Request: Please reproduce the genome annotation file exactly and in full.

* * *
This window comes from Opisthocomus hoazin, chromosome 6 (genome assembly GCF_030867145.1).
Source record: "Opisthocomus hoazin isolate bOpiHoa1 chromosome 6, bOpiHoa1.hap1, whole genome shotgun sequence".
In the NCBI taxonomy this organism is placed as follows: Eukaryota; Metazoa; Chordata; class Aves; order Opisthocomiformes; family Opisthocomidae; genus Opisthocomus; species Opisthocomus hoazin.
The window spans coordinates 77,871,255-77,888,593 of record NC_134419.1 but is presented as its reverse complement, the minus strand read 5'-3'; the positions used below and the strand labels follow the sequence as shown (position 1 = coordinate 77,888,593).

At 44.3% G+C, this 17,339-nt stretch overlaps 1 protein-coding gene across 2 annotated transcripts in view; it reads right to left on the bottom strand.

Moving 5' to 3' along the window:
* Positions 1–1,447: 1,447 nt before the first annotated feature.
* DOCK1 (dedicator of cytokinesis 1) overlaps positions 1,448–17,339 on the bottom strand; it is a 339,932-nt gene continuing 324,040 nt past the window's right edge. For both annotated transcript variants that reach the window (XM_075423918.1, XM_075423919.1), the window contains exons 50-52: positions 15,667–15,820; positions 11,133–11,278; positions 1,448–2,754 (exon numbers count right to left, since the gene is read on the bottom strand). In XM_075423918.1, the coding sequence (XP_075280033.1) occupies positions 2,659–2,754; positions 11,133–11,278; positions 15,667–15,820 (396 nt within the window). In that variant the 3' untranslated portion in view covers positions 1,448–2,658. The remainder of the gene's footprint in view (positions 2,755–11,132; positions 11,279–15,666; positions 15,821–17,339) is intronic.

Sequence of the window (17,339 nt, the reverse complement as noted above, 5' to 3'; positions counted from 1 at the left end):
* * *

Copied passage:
This window comes from Opisthocomus hoazin, chromosome 6 (genome assembly GCF_030867145.1).
Source record: "Opisthocomus hoazin isolate bOpiHoa1 chromosome 6, bOpiHoa1.hap1, whole genome shotgun sequence".
In the NCBI taxonomy this organism is placed as follows: Eukaryota; Metazoa; Chordata; class Aves; order Opisthocomiformes; family Opisthocomidae; genus Opisthocomus; species Opisthocomus hoazin.
The window spans coordinates 77,871,255-77,888,593 of record NC_134419.1 but is presented as its reverse complement, the minus strand read 5'-3'; the positions used below and the strand labels follow the sequence as shown (position 1 = coordinate 77,888,593).

At 44.3% G+C, this 17,339-nt stretch overlaps 1 protein-coding gene across 2 annotated transcripts in view; it reads right to left on the bottom strand.

Moving 5' to 3' along the window:
* Positions 1–1,447: 1,447 nt before the first annotated feature.
* DOCK1 (dedicator of cytokinesis 1) overlaps positions 1,448–17,339 on the bottom strand; it is a 339,932-nt gene continuing 324,040 nt past the window's right edge. For both annotated transcript variants that reach the window (XM_075423918.1, XM_075423919.1), the window contains exons 50-52: positions 15,667–15,820; positions 11,133–11,278; positions 1,448–2,754 (exon numbers count right to left, since the gene is read on the bottom strand). In XM_075423918.1, the coding sequence (XP_075280033.1) occupies positions 2,659–2,754; positions 11,133–11,278; positions 15,667–15,820 (396 nt within the window). In that variant the 3' untranslated portion in view covers positions 1,448–2,658. The remainder of the gene's footprint in view (positions 2,755–11,132; positions 11,279–15,666; positions 15,821–17,339) is intronic.

Sequence of the window (17,339 nt, the reverse complement as noted above, 5' to 3'; positions counted from 1 at the left end):